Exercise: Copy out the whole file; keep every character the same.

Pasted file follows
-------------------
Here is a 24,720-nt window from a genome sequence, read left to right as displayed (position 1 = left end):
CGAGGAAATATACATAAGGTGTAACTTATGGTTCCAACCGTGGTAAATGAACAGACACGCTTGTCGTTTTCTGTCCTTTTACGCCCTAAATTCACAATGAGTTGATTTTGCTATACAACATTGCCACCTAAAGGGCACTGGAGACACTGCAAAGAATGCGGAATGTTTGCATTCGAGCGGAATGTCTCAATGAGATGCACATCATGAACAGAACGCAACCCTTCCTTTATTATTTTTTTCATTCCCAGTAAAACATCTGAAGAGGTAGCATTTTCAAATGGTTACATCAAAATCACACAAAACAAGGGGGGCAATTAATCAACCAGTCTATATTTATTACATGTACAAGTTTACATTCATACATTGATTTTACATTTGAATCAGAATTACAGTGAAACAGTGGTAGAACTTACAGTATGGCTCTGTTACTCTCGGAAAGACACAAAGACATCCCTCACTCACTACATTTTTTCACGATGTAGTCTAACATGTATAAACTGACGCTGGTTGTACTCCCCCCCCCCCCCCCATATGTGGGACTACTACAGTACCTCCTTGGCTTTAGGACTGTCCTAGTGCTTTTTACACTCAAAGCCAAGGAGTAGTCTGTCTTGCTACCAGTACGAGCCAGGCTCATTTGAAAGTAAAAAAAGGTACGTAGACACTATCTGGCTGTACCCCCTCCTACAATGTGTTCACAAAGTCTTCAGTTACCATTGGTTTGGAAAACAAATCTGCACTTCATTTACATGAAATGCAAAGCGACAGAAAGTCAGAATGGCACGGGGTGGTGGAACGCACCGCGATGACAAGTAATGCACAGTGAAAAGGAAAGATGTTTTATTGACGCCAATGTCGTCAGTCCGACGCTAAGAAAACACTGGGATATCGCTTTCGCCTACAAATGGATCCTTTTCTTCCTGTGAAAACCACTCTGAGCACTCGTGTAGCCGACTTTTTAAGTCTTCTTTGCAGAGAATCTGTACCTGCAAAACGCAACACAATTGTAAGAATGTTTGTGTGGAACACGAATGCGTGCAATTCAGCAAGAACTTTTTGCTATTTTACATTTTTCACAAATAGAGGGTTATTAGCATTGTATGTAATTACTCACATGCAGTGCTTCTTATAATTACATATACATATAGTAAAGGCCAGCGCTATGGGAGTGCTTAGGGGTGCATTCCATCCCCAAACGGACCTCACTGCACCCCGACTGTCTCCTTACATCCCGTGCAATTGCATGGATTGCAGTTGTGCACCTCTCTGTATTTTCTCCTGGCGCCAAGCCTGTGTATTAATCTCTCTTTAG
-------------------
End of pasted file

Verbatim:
Here is a 24,720-nt window from a genome sequence, read left to right as displayed (position 1 = left end):
CGAGGAAATATACATAAGGTGTAACTTATGGTTCCAACCGTGGTAAATGAACAGACACGCTTGTCGTTTTCTGTCCTTTTACGCCCTAAATTCACAATGAGTTGATTTTGCTATACAACATTGCCACCTAAAGGGCACTGGAGACACTGCAAAGAATGCGGAATGTTTGCATTCGAGCGGAATGTCTCAATGAGATGCACATCATGAACAGAACGCAACCCTTCCTTTATTATTTTTTTCATTCCCAGTAAAACATCTGAAGAGGTAGCATTTTCAAATGGTTACATCAAAATCACACAAAACAAGGGGGGCAATTAATCAACCAGTCTATATTTATTACATGTACAAGTTTACATTCATACATTGATTTTACATTTGAATCAGAATTACAGTGAAACAGTGGTAGAACTTACAGTATGGCTCTGTTACTCTCGGAAAGACACAAAGACATCCCTCACTCACTACATTTTTTCACGATGTAGTCTAACATGTATAAACTGACGCTGGTTGTACTCCCCCCCCCCCCCCCATATGTGGGACTACTACAGTACCTCCTTGGCTTTAGGACTGTCCTAGTGCTTTTTACACTCAAAGCCAAGGAGTAGTCTGTCTTGCTACCAGTACGAGCCAGGCTCATTTGAAAGTAAAAAAAGGTACGTAGACACTATCTGGCTGTACCCCCTCCTACAATGTGTTCACAAAGTCTTCAGTTACCATTGGTTTGGAAAACAAATCTGCACTTCATTTACATGAAATGCAAAGCGACAGAAAGTCAGAATGGCACGGGGTGGTGGAACGCACCGCGATGACAAGTAATGCACAGTGAAAAGGAAAGATGTTTTATTGACGCCAATGTCGTCAGTCCGACGCTAAGAAAACACTGGGATATCGCTTTCGCCTACAAATGGATCCTTTTCTTCCTGTGAAAACCACTCTGAGCACTCGTGTAGCCGACTTTTTAAGTCTTCTTTGCAGAGAATCTGTACCTGCAAAACGCAACACAATTGTAAGAATGTTTGTGTGGAACACGAATGCGTGCAATTCAGCAAGAACTTTTTGCTATTTTACATTTTTCACAAATAGAGGGTTATTAGCATTGTATGTAATTACTCACATGCAGTGCTTCTTATAATTACATATACATATAGTAAAGGCCAGCGCTATGGGAGTGCTTAGGGGTGCATTCCATCCCCAAACGGACCTCACTGCACCCCGACTGTCTCCTTACATCCCGTGCAATTGCATGGATTGCAGTTGTGCACCTCTCTGTATTTTCTCCTGGCGCCAAGCCTGTGTATTAATCTCTCTTTAG